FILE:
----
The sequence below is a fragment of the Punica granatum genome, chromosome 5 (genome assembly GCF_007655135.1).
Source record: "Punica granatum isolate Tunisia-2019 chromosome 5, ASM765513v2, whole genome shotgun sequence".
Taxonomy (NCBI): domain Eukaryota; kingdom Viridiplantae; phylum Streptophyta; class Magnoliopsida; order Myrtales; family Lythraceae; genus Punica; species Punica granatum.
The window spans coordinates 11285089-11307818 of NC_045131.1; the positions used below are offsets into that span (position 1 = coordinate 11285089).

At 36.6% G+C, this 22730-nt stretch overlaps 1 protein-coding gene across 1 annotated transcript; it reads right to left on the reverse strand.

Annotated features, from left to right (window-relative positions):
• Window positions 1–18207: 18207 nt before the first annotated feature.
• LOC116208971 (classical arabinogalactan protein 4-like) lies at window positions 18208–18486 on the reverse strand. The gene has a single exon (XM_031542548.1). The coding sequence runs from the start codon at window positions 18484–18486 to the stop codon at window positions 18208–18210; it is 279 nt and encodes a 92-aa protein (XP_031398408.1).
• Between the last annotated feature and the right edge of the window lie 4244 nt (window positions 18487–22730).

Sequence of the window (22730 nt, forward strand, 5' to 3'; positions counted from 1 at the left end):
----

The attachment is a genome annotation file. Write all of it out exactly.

The sequence below is a fragment of the Punica granatum genome, chromosome 5 (genome assembly GCF_007655135.1).
Source record: "Punica granatum isolate Tunisia-2019 chromosome 5, ASM765513v2, whole genome shotgun sequence".
Taxonomy (NCBI): domain Eukaryota; kingdom Viridiplantae; phylum Streptophyta; class Magnoliopsida; order Myrtales; family Lythraceae; genus Punica; species Punica granatum.
The window spans coordinates 11285089-11307818 of NC_045131.1; the positions used below are offsets into that span (position 1 = coordinate 11285089).

At 36.6% G+C, this 22730-nt stretch overlaps 1 protein-coding gene across 1 annotated transcript; it reads right to left on the reverse strand.

Annotated features, from left to right (window-relative positions):
• Window positions 1–18207: 18207 nt before the first annotated feature.
• LOC116208971 (classical arabinogalactan protein 4-like) lies at window positions 18208–18486 on the reverse strand. The gene has a single exon (XM_031542548.1). The coding sequence runs from the start codon at window positions 18484–18486 to the stop codon at window positions 18208–18210; it is 279 nt and encodes a 92-aa protein (XP_031398408.1).
• Between the last annotated feature and the right edge of the window lie 4244 nt (window positions 18487–22730).

Sequence of the window (22730 nt, forward strand, 5' to 3'; positions counted from 1 at the left end):